August 14, 2022 | Sunday
China Blue has already sealed its reputation as one of the best Chinese restaurants in Manila. I finally got to visit again after 3 years and I was so happy to see that it was as if no pandemic ever happened. It’s still every bit as excellent as I remember it to be.
My distinguished and saintly guests were keen to observe that the architecture of the hotel is such that as you emerge from the elevator to the floor of the restaurant, because of the glass walls, the first thing you see is the gorgeous view of Manila Bay. Rushing from Pasay traffic, I wasn’t able to pause and take this in but made a mental note to stop and stare when I dine there again. Usually for the Manila Bay sunset, I would go to the hotel’s C Lounge where you can have your cocktail of choice while taking it all in (after dinner, C Lounge is also great for listening to authentic jazz as – if you’re lucky to catch them – this is where the true jazz artists like Sandra Viray, Colby dela Calzada, Henry Katindig perform on some days).
The walk from the elevator to the restaurant is quite distant and I scolded myself for forgetting this as I rushed down the hall — scanning the art on display — in heels. If you will go with an elderly or anyone who needs assistance with mobility, make sure to bring a wheelchair or allot enough enough time for that walk. Think going from gates A to C at an airport. If you have no mobility issues, I would even recommend wearing skates!
But once you reach your destination, it’s another beautiful setting to enjoy. Try to snag a table by the window (if it’s a floor to ceiling glass wall, do you sit by the wall or by the window?!). If you need more privacy, they have a few rooms. Then immediately order an aperitif to calm you down after that long walk and to accompany you as you go through the splendid menu of Chef Jereme Leung.
Chef Leung, who was a judge on the Chinese edition of MasterChef for several years and appeared in the popular food documentary entitled A Bite of China, is a true master of his craft. He can immediately transport you to the elegant world of Chinese fine dining with one bite of his cooking. Think Babette’s Feast – the final dinner – but Chinese.
While he is simultaneously running several restaurants around the world, he makes sure that all the restaurants he has committed to exude his brand of excellence. So you might as well be dining at Yi at the iconic Raffles Hotel in Singapore, which he just opened last 2019. He was also the chef behind Jiang Nan at the Venetian in Macau and Puben in Shanghai.
He is committed to sharing “the rich heritage of regional Chinese cuisines that are rarely seen outside of China”. He has been honing his love for Chinese cuisine since the tender age of 13 when he started working the wok, roasts, dim sum, and knife prep stations at various Chinese restaurants until becoming the executive chef of the Mandarin Oriental Surabaya at the young age of 24 and then becoming executive Chinese chef of Four Seasons Singapore’s Jiang Nan Chun at 29. In 2003, he moved to Shanghai, where he became part-owner and chef of Whampoa Club at Three on The Bund and became known for his innovative interpretations of traditional Chinese dishes.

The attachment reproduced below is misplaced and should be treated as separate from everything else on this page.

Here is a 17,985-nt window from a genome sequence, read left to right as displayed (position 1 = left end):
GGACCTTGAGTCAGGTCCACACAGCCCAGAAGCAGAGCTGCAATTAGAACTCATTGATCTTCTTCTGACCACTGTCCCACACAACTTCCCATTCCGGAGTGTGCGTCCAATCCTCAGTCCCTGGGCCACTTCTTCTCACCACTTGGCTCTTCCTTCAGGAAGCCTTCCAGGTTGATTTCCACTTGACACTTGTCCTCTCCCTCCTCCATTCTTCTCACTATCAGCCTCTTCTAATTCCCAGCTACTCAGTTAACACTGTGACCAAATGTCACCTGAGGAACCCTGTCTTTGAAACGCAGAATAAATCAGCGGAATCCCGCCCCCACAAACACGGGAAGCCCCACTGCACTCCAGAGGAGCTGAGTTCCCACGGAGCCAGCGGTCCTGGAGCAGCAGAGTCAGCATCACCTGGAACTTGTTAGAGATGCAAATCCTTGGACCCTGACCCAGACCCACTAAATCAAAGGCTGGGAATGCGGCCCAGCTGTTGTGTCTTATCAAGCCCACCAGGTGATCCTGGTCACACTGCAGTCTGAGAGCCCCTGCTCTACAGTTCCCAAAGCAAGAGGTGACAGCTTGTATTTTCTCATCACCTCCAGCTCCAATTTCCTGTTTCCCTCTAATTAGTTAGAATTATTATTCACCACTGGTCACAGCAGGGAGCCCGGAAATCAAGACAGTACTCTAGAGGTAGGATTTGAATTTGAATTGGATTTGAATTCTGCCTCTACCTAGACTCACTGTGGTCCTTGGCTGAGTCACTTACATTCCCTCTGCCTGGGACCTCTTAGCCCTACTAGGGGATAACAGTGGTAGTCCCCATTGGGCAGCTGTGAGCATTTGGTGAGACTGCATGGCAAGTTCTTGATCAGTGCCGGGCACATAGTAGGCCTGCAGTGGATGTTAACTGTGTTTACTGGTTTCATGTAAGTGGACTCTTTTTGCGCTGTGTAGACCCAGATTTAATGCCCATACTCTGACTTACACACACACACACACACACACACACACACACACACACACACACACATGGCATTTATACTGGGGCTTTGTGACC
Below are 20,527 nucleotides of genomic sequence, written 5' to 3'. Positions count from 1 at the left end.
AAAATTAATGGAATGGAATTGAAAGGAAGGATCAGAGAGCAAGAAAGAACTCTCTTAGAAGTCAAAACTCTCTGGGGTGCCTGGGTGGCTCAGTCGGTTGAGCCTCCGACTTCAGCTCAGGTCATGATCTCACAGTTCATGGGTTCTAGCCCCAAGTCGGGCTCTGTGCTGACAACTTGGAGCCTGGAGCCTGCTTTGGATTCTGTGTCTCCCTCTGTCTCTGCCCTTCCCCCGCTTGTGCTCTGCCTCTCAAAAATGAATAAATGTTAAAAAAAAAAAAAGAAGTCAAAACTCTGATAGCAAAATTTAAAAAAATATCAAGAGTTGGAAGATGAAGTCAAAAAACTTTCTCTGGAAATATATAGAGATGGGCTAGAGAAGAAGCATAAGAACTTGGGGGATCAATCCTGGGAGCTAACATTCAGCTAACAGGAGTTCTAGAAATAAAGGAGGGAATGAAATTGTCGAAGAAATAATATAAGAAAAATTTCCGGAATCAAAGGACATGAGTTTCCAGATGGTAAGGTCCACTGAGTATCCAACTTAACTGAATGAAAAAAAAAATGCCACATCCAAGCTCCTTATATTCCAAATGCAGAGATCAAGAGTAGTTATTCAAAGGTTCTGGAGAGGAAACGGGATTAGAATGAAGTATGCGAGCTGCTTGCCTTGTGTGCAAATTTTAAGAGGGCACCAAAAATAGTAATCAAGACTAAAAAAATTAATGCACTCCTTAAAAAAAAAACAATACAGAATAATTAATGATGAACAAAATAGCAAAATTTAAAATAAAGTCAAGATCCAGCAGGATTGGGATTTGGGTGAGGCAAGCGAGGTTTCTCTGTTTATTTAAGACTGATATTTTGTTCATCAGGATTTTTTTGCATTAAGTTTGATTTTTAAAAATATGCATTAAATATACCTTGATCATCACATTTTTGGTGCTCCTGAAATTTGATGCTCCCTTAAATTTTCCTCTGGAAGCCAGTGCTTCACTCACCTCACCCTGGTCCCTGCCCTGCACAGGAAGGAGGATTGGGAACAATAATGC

He continued to make a name for himself as he received the Five Star Diamond Award from the American Academy of Hospitality Science; the XO Hennessy Culinary Award; the inaugural Rising Chef of the Year Award at the World Gourmet Summit Awards of Excellence; the Global Chef Award from the culinary academy At-Sunrice; the International Famous Master Chef for Chinese Cuisines by the World Association of Chinese Cuisines; and Chef of the Year by Timeout Magazine. Today he has around 14 restaurants, his own line of sauces, wine and kitchen equipment, several cookbooks and was welcomed grandly back to Singapore as the chef of Yi at Raffles.
At China Blue, you will witness his creativity. The dimsums that arrive tickle both your eyes and your palate. There’s the famous steamed truffle mushroom bun whose bun is shaped like a mushroom (think Smurfs). Chicken dumpling is served underneath a layer of corn made to look like a very cute corn on the cob. Pork barbecue dumpling is deceivingly healthy in the shape of a carrot (think Bugs Bunny). And the smoked duck dumpling is made to look like a green pear.
Beyond the eyes, the chef plays with textures. Make sure to order the paper-thin crispy beef that isso fun to munch on and addictive with its hint of spiciness. We were told to pair this with cherry tomatoes to balance out the flavors.
Then there are the traditional dishes executed with a Leung twist. The sweet and sour pork has a tang from strawberries; beef tenderloin is inspired by Hunan cuisine; and the veggies are given character by the restaurant’s XO sauce.
Twice a year, Chef Jereme Leung himself comes to Manila. I am hoping that on his next visit, he will share with us more of his authentic regional Chinese cuisine finds. His creations are truly Chinese cooking at its best and it’s always an authentic, wonderful experience at China Blue. /MS